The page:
Neck Vs Throat is a five track collaboration between Yol and ace doodling Derek Baily-esque guitarist from Mexico, Miguel who has himself collaborated with the bearded one and to whom I was less than kind to on a previous release it has to be said. This is better, here his guitar playing is acoustic in nature and wild with gay abandon and somehow, by the mystery of the internet Miguel emails Rob, Yol emails Rob, Yol emails Miguel and out of it comes something that is nothing less than totally sublime. The tourettes like delivery of Yol coupled to the fingers stuck in soundhole strumming of Miguel manages to overcome the miles and seas and continents and produce a work that you’d never in a thousand years would think could emerge from two such divergent talents.
On ‘Nodding Dog’ Yol makes retching noises, choking sounds whilst the abstract guitar is joined by some ferocious metal scrapings that wouldn’t look out of place on a New Blockaders release, metal imitates wild dog yelps whilst Yol manages to outdo Bennett [if Yol hasn’t heard late era Whitehouse then he’s in for a treat, the delivery is almost identical ... only with more feeling]. ‘Made Out of Bone’ begins with a massive throat clearing session before the title words are repeated and mutated. ‘Congenital’ sees the guitar work go into a thousand notes a minute overdrive while Yol spits out the words at a pace to match as steel objects hit the ground making glorious ringing sounds. You get the idea.
I’m hearing Japp Blonk, Phil Milton, William Bennett, Dylan Nyoukis, The New Blockaders, The Schimpfluch Gruppe Derek Bailey, Joe Pass and deep within my head I cant shift the image of a gurning Max Wall. What can all this mean?
If I was Yol I’d be booking tickets for this years Schimpfluch fest
If I was Yol I’d be booking tickets for this years Schimpfluch fest they have lots to talk about. Or shout about as the case may be.
Thursday, July 19, 2012
I.B.F. - Ideas Beyond Filth 1984 - 1985
Blind Shouter Products. CDR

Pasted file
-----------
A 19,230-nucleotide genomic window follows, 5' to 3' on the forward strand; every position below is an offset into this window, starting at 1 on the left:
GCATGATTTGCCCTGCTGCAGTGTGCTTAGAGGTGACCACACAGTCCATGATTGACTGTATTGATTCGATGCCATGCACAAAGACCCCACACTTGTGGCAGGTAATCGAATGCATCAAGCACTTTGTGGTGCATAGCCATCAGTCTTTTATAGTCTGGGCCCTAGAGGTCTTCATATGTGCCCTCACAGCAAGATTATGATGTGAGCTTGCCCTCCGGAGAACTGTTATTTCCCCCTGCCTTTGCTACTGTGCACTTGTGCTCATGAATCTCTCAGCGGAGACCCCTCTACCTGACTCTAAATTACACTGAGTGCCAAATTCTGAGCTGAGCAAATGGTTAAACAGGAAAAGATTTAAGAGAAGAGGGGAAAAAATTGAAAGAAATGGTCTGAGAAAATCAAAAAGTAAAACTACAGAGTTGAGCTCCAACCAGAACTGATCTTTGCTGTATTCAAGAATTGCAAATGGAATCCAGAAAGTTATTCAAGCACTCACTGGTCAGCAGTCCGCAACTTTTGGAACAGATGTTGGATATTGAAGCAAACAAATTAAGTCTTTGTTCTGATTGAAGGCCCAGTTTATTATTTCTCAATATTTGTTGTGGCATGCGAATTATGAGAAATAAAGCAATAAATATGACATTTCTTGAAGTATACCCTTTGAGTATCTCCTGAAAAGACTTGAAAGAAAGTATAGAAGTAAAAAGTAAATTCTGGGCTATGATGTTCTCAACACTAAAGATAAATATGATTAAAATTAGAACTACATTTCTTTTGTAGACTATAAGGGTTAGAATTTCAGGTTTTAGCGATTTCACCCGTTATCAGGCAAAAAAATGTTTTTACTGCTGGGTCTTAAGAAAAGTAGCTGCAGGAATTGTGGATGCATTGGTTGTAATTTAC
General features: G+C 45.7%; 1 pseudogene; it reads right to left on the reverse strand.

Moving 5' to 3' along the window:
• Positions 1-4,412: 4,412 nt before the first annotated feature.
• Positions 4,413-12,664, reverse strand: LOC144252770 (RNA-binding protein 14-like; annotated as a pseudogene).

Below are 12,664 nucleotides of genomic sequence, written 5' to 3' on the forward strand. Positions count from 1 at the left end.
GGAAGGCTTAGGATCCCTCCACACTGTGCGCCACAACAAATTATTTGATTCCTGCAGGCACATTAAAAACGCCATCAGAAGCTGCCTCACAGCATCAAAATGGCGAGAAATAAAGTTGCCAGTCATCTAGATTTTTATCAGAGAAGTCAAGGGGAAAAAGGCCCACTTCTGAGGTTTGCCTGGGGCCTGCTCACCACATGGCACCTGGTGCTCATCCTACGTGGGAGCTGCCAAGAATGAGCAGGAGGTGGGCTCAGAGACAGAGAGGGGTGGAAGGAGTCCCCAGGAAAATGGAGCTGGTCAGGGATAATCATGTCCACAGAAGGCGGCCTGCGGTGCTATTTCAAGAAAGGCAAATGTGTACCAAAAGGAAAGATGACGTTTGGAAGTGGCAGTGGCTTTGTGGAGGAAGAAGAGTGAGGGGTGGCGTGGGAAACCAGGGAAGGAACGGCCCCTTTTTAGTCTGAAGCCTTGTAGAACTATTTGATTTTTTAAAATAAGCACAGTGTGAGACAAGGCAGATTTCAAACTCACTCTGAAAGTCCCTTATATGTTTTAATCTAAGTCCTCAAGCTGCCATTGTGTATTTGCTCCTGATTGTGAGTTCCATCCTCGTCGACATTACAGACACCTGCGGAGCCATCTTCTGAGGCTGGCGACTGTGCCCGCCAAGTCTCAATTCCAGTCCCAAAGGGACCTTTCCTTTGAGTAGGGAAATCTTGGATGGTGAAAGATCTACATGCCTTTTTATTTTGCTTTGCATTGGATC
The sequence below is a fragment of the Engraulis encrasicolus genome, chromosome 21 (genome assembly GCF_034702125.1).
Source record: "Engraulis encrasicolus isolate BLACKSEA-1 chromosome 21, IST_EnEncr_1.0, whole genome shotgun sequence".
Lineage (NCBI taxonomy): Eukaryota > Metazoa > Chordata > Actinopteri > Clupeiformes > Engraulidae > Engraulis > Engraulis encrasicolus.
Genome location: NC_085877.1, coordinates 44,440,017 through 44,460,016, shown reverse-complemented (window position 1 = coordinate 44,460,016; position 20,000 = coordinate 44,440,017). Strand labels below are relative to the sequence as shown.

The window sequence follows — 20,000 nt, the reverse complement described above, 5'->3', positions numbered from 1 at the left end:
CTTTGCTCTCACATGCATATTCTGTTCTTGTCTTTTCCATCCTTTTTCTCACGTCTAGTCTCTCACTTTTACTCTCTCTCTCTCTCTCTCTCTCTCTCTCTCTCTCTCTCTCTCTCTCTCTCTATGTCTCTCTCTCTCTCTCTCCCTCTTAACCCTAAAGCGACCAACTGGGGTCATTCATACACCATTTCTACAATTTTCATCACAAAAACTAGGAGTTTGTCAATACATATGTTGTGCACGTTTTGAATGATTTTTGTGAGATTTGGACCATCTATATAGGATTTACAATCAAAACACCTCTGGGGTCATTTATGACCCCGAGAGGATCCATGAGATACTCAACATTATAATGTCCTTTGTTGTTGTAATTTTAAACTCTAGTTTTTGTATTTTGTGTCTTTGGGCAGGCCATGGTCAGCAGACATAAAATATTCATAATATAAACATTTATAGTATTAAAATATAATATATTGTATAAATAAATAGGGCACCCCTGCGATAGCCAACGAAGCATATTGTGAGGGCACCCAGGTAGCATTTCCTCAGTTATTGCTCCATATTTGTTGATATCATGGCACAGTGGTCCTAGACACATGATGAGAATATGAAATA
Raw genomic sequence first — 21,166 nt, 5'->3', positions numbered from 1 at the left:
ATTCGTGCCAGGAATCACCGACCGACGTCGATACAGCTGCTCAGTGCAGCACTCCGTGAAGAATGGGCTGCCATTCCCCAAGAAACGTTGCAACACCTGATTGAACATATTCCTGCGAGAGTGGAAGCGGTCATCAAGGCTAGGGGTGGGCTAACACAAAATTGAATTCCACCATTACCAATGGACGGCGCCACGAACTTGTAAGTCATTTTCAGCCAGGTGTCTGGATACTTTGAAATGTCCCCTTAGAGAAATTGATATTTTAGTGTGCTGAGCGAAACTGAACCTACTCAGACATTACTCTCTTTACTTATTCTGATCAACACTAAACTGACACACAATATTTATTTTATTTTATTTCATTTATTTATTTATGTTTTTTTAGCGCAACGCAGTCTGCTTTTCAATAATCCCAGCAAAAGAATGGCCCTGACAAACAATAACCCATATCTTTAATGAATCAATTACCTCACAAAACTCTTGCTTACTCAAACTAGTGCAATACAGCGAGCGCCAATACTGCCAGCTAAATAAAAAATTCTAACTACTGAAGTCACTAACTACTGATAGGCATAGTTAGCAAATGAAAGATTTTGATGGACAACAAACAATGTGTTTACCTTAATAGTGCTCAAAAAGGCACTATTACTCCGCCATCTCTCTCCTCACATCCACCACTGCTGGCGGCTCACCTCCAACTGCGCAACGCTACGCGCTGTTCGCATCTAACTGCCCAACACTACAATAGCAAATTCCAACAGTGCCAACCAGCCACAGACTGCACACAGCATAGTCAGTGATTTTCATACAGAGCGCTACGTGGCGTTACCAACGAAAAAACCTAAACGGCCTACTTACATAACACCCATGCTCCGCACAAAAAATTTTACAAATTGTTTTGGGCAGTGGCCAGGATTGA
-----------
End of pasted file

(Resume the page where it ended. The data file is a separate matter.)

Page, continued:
Schuster - The Circle Of Angst
Zilverhill - Laodicean
I wonder how many of you are wetting your knickers awaiting the arrival of the final Throbbing Gristle LP? An interpretation of the Nico album Desertshore if you were unaware. Which had me thinking back [again] to the excellent Simon Reynolds book ‘Retromania’ and the old cover version problem; the last vestige of the creatively bankrupt or a chance to pay homage to your heroes? Once Sid Viscous emerged with his Eddie Cochran covers it was to the last vestiges camp that I fled. If the journalist Nick Kent is to be believed the Sex Pistols covered The Foundations ‘Build Me Up Buttercup’ during their formative pre McLaren/Lydon days, but then he’s also maintained that he was actually in the Sex Pistols, something nobody else seems to agree with.
But back to TG. Without them the outer edges of the UK landscape would look very different indeed. There’s every chance that I.B.F. may not have even existed such is TG’s influence. But they did and I.B.F. begat Schuster and then Zilverhill [I may be wrong on the chronology but it makes for easy scanning].
Somewhere down the line the people involved in all of the above releases sat around taking in the view created by the English Industrial Scene of the early to mid 80’s. Out of this fertile loam they carried the flame that TG decided to abandon [until many years later of course when they realised there was a few bob to be made out of it].
Listening to the I.B.F. release first its not that hard to envisage the journey these people have made. By the time we get to Zilverhill and Schuster the harsh corners, pumping cheap Casio rhythms, angular guitars and shouty vocals of I.B.F. have given way to a sound thats still Industrial to the core but of a more, day I say it, classical nature.
Schuster have grown in stature since their last two releases; the last, a cliche ridden but eminently listenable ‘Blac Flies Resplendent On Blak Moon’ and before that a sometimes stunning ‘I Am Living In My Own Corpse’ [both on Adeptsound] the latter of which captured the feeling of being left to die of starvation on a dust scoured plateau beautifully.
Circle of Angst begins with a delightful few seconds of a piano motif that flits in and out of the entirety of the release thus making a light counterpoint to the Stygian pit of miserable and bleak despair that fills the rest of it. A release where barren landscapes are scraped clean by constant icy blasts and where machine-like hums sit cheek by rotten jowl with rolling and churning undertows of deep and dangerous waters. The pretty piano motif that both starts and ends this release gives us a Finnegan’s Wake loop of edification thats available to anyone with a repeat button. All the tracks carry numbers; 1,2,3,4, a minimalist touch that matches the work and doesn’t distract. The less is more strategy is certainly working, as is the gorgeous cyclical thrum of ‘3’ and the looped sound of a lion growling in reverse that accompanies it.